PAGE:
Ergocalciferol

Vitamin D2 supplements

Type of vitamin D found in food and used as a dietary supplement.

- Ergocalciferol

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Vitamin D

Group of fat-soluble secosteroids responsible for increasing intestinal absorption of calcium, magnesium, and phosphate, and many other biological effects.

Cholecalciferol (D3)
Calcium regulation in the human body. The role of active vitamin D (1,25-dihydroxyvitamin D, calcitriol) is shown in orange.
Global vitamin D serum levels among adults (nmol/L).
The photochemistry of vitamin D biosynthesis in animal and fungi
Thermal isomerization of previtaminD3 to vitamin D3
In the epidermal strata of the skin, vitamin D production is greatest in the stratum basale (colored red in the illustration) and stratum spinosum (colored light brown).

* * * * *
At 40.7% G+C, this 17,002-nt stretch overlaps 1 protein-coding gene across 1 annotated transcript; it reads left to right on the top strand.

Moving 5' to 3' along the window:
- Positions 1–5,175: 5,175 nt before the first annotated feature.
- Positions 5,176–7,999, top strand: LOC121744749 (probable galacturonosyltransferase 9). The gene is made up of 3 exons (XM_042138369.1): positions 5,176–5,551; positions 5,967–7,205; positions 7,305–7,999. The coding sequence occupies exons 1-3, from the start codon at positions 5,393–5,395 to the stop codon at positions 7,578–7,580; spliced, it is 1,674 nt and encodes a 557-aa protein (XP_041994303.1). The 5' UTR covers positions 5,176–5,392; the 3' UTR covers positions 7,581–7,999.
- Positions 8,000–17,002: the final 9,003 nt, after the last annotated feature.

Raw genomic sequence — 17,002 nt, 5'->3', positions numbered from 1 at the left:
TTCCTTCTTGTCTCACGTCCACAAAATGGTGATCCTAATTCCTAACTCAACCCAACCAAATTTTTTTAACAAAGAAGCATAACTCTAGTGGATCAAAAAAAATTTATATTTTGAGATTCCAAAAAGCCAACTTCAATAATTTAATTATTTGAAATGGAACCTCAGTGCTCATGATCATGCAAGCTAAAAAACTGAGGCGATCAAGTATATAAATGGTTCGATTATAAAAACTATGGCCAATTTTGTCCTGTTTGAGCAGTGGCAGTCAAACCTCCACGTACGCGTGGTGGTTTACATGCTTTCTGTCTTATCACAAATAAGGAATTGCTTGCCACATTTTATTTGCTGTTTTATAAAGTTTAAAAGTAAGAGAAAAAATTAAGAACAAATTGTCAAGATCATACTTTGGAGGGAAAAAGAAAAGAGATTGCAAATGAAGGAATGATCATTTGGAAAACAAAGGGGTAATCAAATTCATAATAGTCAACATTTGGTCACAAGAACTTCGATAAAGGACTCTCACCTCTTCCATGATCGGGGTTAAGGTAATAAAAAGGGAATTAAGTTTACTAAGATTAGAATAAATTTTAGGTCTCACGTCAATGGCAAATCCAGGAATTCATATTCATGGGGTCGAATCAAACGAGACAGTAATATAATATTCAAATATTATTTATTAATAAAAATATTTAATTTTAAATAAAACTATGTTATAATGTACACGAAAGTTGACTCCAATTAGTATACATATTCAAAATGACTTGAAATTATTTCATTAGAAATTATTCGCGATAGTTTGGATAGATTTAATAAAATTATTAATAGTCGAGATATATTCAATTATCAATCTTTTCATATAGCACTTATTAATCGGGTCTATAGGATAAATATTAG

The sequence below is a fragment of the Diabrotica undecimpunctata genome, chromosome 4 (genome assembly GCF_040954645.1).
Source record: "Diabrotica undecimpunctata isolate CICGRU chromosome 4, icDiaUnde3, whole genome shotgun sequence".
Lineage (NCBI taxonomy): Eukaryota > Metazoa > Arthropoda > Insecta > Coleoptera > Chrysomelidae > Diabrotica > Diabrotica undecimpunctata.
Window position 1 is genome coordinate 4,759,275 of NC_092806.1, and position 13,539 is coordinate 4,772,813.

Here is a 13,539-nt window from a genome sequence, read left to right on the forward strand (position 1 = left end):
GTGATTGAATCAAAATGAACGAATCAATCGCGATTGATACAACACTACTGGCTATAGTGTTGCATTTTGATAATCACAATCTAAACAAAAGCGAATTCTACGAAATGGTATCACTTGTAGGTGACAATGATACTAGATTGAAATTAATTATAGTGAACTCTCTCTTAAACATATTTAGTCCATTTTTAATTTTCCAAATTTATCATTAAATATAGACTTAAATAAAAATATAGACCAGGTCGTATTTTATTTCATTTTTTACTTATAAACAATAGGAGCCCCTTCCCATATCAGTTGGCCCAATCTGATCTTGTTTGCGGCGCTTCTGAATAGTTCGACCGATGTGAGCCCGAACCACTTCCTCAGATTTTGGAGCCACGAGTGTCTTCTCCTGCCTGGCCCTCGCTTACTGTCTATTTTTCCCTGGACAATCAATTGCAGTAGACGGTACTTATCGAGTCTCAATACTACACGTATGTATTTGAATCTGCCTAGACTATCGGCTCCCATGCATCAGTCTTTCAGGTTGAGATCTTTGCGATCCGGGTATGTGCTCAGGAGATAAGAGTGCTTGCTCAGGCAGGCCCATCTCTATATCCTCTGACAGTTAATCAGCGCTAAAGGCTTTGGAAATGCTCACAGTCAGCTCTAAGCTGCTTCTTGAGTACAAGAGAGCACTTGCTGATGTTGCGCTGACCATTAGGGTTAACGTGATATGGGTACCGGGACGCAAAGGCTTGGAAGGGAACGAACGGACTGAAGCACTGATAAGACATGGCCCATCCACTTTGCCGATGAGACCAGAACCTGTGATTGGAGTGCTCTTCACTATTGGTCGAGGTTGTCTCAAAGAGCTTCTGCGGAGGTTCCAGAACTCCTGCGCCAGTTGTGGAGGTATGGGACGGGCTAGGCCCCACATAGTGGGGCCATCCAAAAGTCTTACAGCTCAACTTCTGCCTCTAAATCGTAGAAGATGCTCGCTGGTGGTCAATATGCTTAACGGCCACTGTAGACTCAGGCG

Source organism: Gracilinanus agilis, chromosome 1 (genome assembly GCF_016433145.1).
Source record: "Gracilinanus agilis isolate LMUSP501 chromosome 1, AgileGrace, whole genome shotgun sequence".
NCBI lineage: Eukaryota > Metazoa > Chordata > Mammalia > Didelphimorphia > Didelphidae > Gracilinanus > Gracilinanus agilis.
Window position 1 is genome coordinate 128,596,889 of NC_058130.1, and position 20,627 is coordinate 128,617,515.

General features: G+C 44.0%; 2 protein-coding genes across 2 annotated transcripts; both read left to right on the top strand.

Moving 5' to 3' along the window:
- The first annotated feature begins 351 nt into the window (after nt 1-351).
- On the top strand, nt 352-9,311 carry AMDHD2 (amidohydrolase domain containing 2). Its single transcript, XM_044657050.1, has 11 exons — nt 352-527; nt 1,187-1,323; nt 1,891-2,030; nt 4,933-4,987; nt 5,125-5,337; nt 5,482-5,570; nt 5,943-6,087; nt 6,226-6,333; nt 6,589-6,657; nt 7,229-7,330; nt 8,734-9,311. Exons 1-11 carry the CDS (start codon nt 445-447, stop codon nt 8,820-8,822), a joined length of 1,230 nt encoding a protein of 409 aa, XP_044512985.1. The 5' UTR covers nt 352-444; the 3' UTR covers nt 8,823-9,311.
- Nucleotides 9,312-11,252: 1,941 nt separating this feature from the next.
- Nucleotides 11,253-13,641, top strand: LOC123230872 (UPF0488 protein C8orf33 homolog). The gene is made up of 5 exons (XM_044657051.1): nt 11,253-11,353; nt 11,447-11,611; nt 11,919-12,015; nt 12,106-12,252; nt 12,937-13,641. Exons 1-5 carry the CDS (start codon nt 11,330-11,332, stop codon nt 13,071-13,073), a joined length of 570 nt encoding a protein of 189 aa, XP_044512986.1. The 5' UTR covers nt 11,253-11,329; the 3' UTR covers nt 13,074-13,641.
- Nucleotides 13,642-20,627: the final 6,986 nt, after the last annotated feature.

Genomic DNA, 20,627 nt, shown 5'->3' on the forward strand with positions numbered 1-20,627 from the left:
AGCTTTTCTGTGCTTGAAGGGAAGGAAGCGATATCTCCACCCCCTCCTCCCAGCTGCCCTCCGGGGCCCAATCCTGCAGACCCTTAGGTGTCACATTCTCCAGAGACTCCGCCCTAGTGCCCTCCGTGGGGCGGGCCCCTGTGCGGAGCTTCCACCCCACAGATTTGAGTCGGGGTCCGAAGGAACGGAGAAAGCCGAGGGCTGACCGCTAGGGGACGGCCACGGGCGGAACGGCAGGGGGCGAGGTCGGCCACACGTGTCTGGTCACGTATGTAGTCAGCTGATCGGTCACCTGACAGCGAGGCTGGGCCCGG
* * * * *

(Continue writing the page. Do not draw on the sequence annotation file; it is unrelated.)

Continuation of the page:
Liver hydroxylation of cholecalciferol to calcifediol
Kidney hydroxylation of calcifediol to calcitriol

In humans, the most important compounds in this group are vitamin D3 (also known as cholecalciferol) and vitamin D2 (ergocalciferol).

Ergosterol

Sterol found in cell membranes of fungi and protozoa, serving many of the same functions that cholesterol serves in animal cells.

The gonane skeleton, with the IUPAC recommended numbering of the carbon atoms

In human nutrition, ergosterol is a provitamin form of vitamin D2; exposure to ultraviolet (UV) light causes a chemical reaction that produces vitamin D2.

Shiitake

Edible mushroom native to East Asia, which is now cultivated and consumed around the globe.